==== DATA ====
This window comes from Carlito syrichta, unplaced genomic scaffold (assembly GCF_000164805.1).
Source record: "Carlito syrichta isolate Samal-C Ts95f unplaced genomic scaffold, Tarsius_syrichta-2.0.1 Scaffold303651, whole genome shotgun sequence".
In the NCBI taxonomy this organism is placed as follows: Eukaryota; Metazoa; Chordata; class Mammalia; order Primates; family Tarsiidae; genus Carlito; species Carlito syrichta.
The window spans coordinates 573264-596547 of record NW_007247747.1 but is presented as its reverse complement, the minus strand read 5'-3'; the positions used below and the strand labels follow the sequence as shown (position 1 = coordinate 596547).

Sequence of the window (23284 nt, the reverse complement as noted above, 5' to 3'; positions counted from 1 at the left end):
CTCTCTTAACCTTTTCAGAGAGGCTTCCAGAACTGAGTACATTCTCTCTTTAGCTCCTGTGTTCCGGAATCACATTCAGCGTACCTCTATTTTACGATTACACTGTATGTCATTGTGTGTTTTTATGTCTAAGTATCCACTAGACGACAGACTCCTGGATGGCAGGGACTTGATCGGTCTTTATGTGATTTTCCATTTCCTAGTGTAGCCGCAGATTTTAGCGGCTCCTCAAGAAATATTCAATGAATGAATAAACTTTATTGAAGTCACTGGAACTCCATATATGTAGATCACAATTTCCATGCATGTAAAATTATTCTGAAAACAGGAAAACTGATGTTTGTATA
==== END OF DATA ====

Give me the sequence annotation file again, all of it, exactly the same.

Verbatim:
This window comes from Carlito syrichta, unplaced genomic scaffold (assembly GCF_000164805.1).
Source record: "Carlito syrichta isolate Samal-C Ts95f unplaced genomic scaffold, Tarsius_syrichta-2.0.1 Scaffold303651, whole genome shotgun sequence".
In the NCBI taxonomy this organism is placed as follows: Eukaryota; Metazoa; Chordata; class Mammalia; order Primates; family Tarsiidae; genus Carlito; species Carlito syrichta.
The window spans coordinates 573264-596547 of record NW_007247747.1 but is presented as its reverse complement, the minus strand read 5'-3'; the positions used below and the strand labels follow the sequence as shown (position 1 = coordinate 596547).

Sequence of the window (23284 nt, the reverse complement as noted above, 5' to 3'; positions counted from 1 at the left end):
CTCTCTTAACCTTTTCAGAGAGGCTTCCAGAACTGAGTACATTCTCTCTTTAGCTCCTGTGTTCCGGAATCACATTCAGCGTACCTCTATTTTACGATTACACTGTATGTCATTGTGTGTTTTTATGTCTAAGTATCCACTAGACGACAGACTCCTGGATGGCAGGGACTTGATCGGTCTTTATGTGATTTTCCATTTCCTAGTGTAGCCGCAGATTTTAGCGGCTCCTCAAGAAATATTCAATGAATGAATAAACTTTATTGAAGTCACTGGAACTCCATATATGTAGATCACAATTTCCATGCATGTAAAATTATTCTGAAAACAGGAAAACTGATGTTTGTATA